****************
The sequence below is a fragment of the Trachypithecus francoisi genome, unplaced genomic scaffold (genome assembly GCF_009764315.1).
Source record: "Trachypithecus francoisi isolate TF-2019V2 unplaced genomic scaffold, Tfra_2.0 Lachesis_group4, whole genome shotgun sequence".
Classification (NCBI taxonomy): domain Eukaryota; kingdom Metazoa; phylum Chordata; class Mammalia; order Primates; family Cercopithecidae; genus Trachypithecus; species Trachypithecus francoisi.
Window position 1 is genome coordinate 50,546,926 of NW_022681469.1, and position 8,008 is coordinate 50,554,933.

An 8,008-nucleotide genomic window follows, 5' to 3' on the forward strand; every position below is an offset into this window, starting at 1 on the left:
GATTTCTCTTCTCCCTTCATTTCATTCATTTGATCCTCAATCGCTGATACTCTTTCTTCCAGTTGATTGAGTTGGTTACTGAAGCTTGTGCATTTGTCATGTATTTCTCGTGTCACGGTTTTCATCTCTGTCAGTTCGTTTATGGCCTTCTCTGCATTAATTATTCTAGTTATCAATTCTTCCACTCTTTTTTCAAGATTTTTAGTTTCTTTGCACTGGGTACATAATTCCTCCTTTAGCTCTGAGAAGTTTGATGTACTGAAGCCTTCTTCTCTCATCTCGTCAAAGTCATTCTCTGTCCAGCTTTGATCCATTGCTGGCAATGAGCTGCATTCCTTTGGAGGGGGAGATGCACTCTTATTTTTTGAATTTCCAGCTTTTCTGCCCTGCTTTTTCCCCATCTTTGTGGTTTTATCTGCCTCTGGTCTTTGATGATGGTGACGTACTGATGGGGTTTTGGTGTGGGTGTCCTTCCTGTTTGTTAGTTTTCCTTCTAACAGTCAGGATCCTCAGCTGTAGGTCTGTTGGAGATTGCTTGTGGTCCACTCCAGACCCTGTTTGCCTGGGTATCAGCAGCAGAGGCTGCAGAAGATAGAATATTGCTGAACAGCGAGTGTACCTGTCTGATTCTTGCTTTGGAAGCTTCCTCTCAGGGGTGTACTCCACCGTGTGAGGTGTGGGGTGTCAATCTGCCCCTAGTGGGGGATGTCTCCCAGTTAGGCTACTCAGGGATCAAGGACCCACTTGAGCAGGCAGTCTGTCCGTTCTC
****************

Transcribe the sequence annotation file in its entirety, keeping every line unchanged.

The sequence below is a fragment of the Trachypithecus francoisi genome, unplaced genomic scaffold (genome assembly GCF_009764315.1).
Source record: "Trachypithecus francoisi isolate TF-2019V2 unplaced genomic scaffold, Tfra_2.0 Lachesis_group4, whole genome shotgun sequence".
Classification (NCBI taxonomy): domain Eukaryota; kingdom Metazoa; phylum Chordata; class Mammalia; order Primates; family Cercopithecidae; genus Trachypithecus; species Trachypithecus francoisi.
Window position 1 is genome coordinate 50,546,926 of NW_022681469.1, and position 8,008 is coordinate 50,554,933.

An 8,008-nucleotide genomic window follows, 5' to 3' on the forward strand; every position below is an offset into this window, starting at 1 on the left:
GATTTCTCTTCTCCCTTCATTTCATTCATTTGATCCTCAATCGCTGATACTCTTTCTTCCAGTTGATTGAGTTGGTTACTGAAGCTTGTGCATTTGTCATGTATTTCTCGTGTCACGGTTTTCATCTCTGTCAGTTCGTTTATGGCCTTCTCTGCATTAATTATTCTAGTTATCAATTCTTCCACTCTTTTTTCAAGATTTTTAGTTTCTTTGCACTGGGTACATAATTCCTCCTTTAGCTCTGAGAAGTTTGATGTACTGAAGCCTTCTTCTCTCATCTCGTCAAAGTCATTCTCTGTCCAGCTTTGATCCATTGCTGGCAATGAGCTGCATTCCTTTGGAGGGGGAGATGCACTCTTATTTTTTGAATTTCCAGCTTTTCTGCCCTGCTTTTTCCCCATCTTTGTGGTTTTATCTGCCTCTGGTCTTTGATGATGGTGACGTACTGATGGGGTTTTGGTGTGGGTGTCCTTCCTGTTTGTTAGTTTTCCTTCTAACAGTCAGGATCCTCAGCTGTAGGTCTGTTGGAGATTGCTTGTGGTCCACTCCAGACCCTGTTTGCCTGGGTATCAGCAGCAGAGGCTGCAGAAGATAGAATATTGCTGAACAGCGAGTGTACCTGTCTGATTCTTGCTTTGGAAGCTTCCTCTCAGGGGTGTACTCCACCGTGTGAGGTGTGGGGTGTCAATCTGCCCCTAGTGGGGGATGTCTCCCAGTTAGGCTACTCAGGGATCAAGGACCCACTTGAGCAGGCAGTCTGTCCGTTCTC